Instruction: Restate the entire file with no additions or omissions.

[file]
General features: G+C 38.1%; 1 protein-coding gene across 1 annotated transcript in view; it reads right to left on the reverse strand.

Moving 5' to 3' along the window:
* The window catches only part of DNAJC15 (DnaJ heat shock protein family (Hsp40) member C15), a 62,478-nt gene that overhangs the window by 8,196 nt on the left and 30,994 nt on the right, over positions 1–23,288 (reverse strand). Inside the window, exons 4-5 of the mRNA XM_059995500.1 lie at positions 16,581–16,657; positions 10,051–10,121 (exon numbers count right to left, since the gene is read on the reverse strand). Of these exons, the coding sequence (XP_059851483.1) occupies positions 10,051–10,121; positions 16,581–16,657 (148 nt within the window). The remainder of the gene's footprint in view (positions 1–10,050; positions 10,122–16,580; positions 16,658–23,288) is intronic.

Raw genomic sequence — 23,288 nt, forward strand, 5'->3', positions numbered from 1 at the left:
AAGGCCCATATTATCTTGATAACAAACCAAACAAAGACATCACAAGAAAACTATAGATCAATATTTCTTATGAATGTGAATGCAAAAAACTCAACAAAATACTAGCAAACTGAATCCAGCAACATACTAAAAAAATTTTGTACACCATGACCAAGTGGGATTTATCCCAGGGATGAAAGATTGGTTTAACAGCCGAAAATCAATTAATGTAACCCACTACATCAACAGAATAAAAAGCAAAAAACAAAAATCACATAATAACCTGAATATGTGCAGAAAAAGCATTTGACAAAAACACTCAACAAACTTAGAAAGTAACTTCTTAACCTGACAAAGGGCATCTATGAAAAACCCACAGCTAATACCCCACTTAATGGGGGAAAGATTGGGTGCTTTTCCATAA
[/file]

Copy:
General features: G+C 38.1%; 1 protein-coding gene across 1 annotated transcript in view; it reads right to left on the reverse strand.

Moving 5' to 3' along the window:
* The window catches only part of DNAJC15 (DnaJ heat shock protein family (Hsp40) member C15), a 62,478-nt gene that overhangs the window by 8,196 nt on the left and 30,994 nt on the right, over positions 1–23,288 (reverse strand). Inside the window, exons 4-5 of the mRNA XM_059995500.1 lie at positions 16,581–16,657; positions 10,051–10,121 (exon numbers count right to left, since the gene is read on the reverse strand). Of these exons, the coding sequence (XP_059851483.1) occupies positions 10,051–10,121; positions 16,581–16,657 (148 nt within the window). The remainder of the gene's footprint in view (positions 1–10,050; positions 10,122–16,580; positions 16,658–23,288) is intronic.

Raw genomic sequence — 23,288 nt, forward strand, 5'->3', positions numbered from 1 at the left:
AAGGCCCATATTATCTTGATAACAAACCAAACAAAGACATCACAAGAAAACTATAGATCAATATTTCTTATGAATGTGAATGCAAAAAACTCAACAAAATACTAGCAAACTGAATCCAGCAACATACTAAAAAAATTTTGTACACCATGACCAAGTGGGATTTATCCCAGGGATGAAAGATTGGTTTAACAGCCGAAAATCAATTAATGTAACCCACTACATCAACAGAATAAAAAGCAAAAAACAAAAATCACATAATAACCTGAATATGTGCAGAAAAAGCATTTGACAAAAACACTCAACAAACTTAGAAAGTAACTTCTTAACCTGACAAAGGGCATCTATGAAAAACCCACAGCTAATACCCCACTTAATGGGGGAAAGATTGGGTGCTTTTCCATAA